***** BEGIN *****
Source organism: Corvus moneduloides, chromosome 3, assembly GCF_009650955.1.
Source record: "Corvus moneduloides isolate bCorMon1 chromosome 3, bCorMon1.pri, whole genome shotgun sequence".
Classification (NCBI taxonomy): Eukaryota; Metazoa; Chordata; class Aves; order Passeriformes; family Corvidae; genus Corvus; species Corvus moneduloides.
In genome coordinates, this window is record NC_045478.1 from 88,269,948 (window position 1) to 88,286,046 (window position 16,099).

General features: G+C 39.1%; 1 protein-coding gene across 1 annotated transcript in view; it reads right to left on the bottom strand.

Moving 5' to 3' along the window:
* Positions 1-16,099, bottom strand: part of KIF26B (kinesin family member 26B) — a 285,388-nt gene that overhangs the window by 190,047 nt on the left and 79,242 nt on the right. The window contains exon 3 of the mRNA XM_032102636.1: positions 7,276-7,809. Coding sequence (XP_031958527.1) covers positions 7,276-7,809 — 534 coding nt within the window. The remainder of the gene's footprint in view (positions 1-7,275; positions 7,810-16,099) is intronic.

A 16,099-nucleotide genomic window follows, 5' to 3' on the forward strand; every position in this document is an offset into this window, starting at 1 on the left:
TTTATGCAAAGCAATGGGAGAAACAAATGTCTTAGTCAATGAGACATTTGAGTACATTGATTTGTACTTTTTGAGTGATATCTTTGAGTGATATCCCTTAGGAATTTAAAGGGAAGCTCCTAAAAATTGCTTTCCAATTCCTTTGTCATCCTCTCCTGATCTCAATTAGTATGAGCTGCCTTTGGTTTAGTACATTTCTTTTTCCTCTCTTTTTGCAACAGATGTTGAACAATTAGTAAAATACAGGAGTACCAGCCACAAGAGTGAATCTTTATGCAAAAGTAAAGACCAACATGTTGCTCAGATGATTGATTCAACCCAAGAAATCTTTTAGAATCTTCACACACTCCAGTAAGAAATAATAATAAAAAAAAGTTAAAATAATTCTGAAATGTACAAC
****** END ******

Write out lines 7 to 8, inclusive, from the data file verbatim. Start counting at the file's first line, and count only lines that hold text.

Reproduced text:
* Positions 1-16,099, bottom strand: part of KIF26B (kinesin family member 26B) — a 285,388-nt gene that overhangs the window by 190,047 nt on the left and 79,242 nt on the right. The window contains exon 3 of the mRNA XM_032102636.1: positions 7,276-7,809. Coding sequence (XP_031958527.1) covers positions 7,276-7,809 — 534 coding nt within the window. The remainder of the gene's footprint in view (positions 1-7,275; positions 7,810-16,099) is intronic.

A 16,099-nucleotide genomic window follows, 5' to 3' on the forward strand; every position in this document is an offset into this window, starting at 1 on the left: